23 November 2017
Nigel Walsh

Nigel Walsh

Nigel Walsh - Deloitte

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Bridging the Generational Insurance Gap

13 May 2015  |  1613 views  |  0

When it comes to successfully engaging with a new generation of customers (and employees), there’s very little doubt that insurers have their work cut out. There can be very little doubt that members of the ‘Millennial’ generation generally consider insurance to be ‘boring’ and that reputation of insurance brands amongst this group is low, perhaps to a real lack of understanding?. So how can insurance companies bridge this gap and find a way to meet the challenges that this new generation of customer requires?

Perhaps the first thing to do is to challenge existing preconceptions of this group. Many insurers may well, for example, be over simplifying and mythologising the digital and financial behaviour and attitudes of Millennials. Indeed, contrary to popular opinion, the vast majority of Millennials are not technology geeks. What this means for insurers is that developing and offering an app isn’t going to have the impact expected among this group. Technology for technology’s sake will not interest Millennials; they have to see clear value.

More broadly speaking, insurers still have much to do when it comes to connecting Millennials and insurance companies. It’s clear that younger customers view insurance brands as solid, safe and staid, guarantors when something goes wrong. However, they also see them as faceless organisations which have little understanding of their needs. The successful insurance brands of the future will be those who can provide the established, safe reputation that Millennials have come to expect from insurers, alongside an understanding of their lifestyles, which aligns with the way they interact with one another.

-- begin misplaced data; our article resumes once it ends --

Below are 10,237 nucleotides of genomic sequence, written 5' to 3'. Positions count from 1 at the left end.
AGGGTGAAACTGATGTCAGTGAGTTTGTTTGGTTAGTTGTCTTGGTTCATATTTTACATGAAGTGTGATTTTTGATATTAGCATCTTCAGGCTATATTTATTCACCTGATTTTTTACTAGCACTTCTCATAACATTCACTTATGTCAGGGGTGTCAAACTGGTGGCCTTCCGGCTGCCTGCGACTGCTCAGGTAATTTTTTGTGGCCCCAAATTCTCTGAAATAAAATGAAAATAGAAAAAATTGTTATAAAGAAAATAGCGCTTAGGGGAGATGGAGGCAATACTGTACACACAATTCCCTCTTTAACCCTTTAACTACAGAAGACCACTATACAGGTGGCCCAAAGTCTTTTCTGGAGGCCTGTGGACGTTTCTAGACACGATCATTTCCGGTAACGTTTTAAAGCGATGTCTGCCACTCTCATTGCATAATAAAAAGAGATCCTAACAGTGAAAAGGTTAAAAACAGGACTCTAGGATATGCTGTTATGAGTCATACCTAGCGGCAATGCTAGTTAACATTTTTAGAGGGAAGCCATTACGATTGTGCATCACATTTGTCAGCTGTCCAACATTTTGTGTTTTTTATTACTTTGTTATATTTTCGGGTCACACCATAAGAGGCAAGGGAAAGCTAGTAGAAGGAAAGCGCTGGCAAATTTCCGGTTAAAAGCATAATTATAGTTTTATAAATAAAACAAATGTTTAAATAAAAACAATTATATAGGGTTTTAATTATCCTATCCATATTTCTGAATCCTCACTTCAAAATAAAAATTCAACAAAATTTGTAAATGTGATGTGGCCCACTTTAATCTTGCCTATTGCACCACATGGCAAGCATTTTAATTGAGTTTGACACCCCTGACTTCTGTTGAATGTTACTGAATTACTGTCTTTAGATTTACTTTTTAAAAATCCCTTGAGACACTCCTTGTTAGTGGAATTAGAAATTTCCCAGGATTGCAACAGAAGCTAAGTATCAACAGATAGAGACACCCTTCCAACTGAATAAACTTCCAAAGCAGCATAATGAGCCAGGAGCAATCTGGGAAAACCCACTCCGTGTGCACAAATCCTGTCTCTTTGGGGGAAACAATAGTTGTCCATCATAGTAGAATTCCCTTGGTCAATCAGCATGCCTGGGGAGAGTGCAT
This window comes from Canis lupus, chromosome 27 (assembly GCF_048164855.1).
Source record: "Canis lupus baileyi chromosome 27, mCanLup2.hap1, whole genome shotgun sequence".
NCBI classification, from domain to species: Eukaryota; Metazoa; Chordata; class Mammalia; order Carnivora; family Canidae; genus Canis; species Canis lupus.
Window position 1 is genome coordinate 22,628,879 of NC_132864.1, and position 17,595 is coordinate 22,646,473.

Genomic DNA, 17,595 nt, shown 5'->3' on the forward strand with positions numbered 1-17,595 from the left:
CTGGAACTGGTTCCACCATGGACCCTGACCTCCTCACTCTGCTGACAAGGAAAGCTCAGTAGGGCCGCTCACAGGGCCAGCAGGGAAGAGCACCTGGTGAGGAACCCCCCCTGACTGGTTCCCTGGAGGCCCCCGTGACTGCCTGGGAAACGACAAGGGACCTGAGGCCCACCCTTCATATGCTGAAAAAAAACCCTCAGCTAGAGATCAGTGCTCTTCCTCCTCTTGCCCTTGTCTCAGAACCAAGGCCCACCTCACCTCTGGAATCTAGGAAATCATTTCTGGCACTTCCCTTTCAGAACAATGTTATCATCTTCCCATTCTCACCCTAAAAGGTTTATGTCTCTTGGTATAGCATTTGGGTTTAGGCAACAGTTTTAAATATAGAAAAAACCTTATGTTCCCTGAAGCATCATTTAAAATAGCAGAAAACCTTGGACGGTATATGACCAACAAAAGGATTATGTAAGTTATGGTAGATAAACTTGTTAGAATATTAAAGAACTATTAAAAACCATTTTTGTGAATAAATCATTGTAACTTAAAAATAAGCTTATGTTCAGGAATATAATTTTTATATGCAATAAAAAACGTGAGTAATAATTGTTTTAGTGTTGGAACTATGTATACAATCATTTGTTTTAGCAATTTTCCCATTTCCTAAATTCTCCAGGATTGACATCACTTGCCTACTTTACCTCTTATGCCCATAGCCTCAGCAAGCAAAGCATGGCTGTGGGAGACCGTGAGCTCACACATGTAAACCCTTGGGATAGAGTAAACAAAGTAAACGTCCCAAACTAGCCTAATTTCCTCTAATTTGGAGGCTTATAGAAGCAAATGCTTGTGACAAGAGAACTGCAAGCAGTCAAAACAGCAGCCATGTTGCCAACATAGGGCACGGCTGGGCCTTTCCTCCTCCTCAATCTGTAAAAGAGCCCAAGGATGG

It’s also interesting to consider, in this context, how Millennials make strategic decisions about financial management and, specifically, around how they buy insurance. What many insurers may not realise is that many are using word of mouth recommendations and advice from family and friends which can bring the reputation and brand of the insurer to the fore. For this reason, establishing brand reputation and using word of mouth campaigns will be key.

Because the customer journey of the Millennial is less certain, it will also be increasingly important for insurers to invest in a sound omni-channel strategy. Because they are dealing with customers – or at the very least, potential customers – who are savvy across a diverse range of channels, and who will dip in and out of them at regular intervals before they make a purchasing decision, it can be almost impossible for insurers to know exactly which channel they will use or prefer.